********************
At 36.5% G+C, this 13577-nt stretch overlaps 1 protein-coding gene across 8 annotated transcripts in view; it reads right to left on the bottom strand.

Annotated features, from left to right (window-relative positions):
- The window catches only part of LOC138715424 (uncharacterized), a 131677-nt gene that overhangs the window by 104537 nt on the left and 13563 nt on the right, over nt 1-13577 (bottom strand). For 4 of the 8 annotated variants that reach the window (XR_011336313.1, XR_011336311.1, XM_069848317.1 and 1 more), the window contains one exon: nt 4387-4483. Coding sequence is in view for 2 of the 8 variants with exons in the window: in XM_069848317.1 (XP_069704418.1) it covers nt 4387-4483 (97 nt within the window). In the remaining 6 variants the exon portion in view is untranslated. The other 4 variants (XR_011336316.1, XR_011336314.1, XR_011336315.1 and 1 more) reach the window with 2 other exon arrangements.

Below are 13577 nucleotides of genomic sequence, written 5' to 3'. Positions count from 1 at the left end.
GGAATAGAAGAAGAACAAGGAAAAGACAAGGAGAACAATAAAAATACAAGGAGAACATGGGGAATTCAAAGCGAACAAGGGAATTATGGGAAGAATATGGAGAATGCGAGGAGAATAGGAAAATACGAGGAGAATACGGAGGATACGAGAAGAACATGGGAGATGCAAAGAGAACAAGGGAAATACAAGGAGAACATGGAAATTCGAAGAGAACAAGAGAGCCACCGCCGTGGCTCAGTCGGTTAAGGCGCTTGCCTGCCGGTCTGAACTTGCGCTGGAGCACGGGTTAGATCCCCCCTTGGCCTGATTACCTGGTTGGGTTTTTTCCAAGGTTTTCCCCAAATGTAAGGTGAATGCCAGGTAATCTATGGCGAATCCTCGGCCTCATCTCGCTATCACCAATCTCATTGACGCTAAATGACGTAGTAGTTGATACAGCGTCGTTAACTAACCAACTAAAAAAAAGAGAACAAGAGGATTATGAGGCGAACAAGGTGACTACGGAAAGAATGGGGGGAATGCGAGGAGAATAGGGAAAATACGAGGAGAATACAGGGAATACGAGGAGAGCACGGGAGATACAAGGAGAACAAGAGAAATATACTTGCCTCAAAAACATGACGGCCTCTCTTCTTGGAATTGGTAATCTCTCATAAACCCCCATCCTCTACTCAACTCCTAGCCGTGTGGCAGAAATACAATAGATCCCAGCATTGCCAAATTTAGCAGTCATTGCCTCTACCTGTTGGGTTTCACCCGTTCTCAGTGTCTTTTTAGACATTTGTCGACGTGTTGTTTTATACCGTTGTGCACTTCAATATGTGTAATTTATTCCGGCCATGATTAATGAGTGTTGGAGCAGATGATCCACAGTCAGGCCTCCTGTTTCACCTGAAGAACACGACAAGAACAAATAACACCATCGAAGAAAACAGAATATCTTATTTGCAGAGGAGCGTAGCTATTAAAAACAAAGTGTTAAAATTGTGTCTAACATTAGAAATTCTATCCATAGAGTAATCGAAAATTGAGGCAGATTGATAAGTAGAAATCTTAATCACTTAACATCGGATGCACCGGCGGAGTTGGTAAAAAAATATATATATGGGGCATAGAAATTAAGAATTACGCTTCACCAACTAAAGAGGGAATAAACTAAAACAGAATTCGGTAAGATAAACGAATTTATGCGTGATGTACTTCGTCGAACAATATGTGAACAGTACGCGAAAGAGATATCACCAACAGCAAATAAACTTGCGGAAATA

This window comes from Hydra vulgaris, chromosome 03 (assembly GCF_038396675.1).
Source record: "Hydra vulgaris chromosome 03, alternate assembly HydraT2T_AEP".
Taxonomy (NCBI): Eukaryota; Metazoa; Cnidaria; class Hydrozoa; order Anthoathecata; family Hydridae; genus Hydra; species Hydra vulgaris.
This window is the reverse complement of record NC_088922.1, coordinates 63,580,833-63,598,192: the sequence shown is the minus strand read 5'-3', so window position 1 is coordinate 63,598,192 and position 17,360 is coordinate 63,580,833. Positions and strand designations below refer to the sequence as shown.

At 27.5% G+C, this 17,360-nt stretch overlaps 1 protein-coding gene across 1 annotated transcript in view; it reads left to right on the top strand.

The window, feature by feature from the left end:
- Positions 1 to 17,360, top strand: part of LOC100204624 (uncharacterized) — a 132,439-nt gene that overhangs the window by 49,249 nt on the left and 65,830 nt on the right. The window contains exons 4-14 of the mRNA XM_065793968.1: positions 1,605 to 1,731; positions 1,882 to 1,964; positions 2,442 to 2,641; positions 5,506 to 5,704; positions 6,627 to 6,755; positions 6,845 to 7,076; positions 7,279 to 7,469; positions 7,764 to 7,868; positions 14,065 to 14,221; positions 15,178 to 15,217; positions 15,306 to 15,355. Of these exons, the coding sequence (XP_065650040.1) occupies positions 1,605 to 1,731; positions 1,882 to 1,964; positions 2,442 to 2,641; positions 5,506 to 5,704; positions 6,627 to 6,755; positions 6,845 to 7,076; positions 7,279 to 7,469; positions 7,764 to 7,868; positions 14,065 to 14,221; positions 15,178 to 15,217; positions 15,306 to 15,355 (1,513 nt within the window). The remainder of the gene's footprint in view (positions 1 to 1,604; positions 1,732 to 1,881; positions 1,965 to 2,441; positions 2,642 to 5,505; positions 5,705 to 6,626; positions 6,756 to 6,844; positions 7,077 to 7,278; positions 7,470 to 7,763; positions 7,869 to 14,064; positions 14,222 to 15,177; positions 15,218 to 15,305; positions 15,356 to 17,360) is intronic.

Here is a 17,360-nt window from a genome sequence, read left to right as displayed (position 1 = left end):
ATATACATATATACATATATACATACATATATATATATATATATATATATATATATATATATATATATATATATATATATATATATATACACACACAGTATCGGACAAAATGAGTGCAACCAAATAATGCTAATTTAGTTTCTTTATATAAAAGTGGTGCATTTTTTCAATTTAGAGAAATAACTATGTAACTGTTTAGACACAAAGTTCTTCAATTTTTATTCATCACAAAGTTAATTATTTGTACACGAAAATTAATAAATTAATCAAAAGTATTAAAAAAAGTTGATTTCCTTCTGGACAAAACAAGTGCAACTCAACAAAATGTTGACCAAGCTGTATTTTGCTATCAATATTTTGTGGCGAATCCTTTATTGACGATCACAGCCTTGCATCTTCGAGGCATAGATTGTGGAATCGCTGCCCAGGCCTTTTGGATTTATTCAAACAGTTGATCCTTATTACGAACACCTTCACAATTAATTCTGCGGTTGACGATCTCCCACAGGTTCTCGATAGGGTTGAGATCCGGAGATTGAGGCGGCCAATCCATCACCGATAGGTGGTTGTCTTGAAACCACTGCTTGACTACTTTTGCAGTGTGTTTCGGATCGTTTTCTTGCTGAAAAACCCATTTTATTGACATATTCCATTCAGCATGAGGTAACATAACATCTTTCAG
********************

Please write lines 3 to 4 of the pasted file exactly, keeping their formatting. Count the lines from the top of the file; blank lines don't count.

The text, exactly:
- The window catches only part of LOC138715424 (uncharacterized), a 131677-nt gene that overhangs the window by 104537 nt on the left and 13563 nt on the right, over nt 1-13577 (bottom strand). For 4 of the 8 annotated variants that reach the window (XR_011336313.1, XR_011336311.1, XM_069848317.1 and 1 more), the window contains one exon: nt 4387-4483. Coding sequence is in view for 2 of the 8 variants with exons in the window: in XM_069848317.1 (XP_069704418.1) it covers nt 4387-4483 (97 nt within the window). In the remaining 6 variants the exon portion in view is untranslated. The other 4 variants (XR_011336316.1, XR_011336314.1, XR_011336315.1 and 1 more) reach the window with 2 other exon arrangements.

Below are 13577 nucleotides of genomic sequence, written 5' to 3'. Positions count from 1 at the left end.